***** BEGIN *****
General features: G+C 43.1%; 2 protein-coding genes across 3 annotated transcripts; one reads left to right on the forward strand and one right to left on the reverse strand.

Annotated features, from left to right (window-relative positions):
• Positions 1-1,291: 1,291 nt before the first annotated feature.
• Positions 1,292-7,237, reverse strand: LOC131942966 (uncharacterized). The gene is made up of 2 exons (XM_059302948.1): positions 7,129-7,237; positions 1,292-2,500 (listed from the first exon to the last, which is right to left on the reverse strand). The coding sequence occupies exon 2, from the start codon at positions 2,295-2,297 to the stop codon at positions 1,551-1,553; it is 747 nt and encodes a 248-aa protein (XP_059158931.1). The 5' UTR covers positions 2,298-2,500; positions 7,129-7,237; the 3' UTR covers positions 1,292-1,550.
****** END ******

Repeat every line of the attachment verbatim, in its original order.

General features: G+C 43.1%; 2 protein-coding genes across 3 annotated transcripts; one reads left to right on the forward strand and one right to left on the reverse strand.

Annotated features, from left to right (window-relative positions):
• Positions 1-1,291: 1,291 nt before the first annotated feature.
• Positions 1,292-7,237, reverse strand: LOC131942966 (uncharacterized). The gene is made up of 2 exons (XM_059302948.1): positions 7,129-7,237; positions 1,292-2,500 (listed from the first exon to the last, which is right to left on the reverse strand). The coding sequence occupies exon 2, from the start codon at positions 2,295-2,297 to the stop codon at positions 1,551-1,553; it is 747 nt and encodes a 248-aa protein (XP_059158931.1). The 5' UTR covers positions 2,298-2,500; positions 7,129-7,237; the 3' UTR covers positions 1,292-1,550.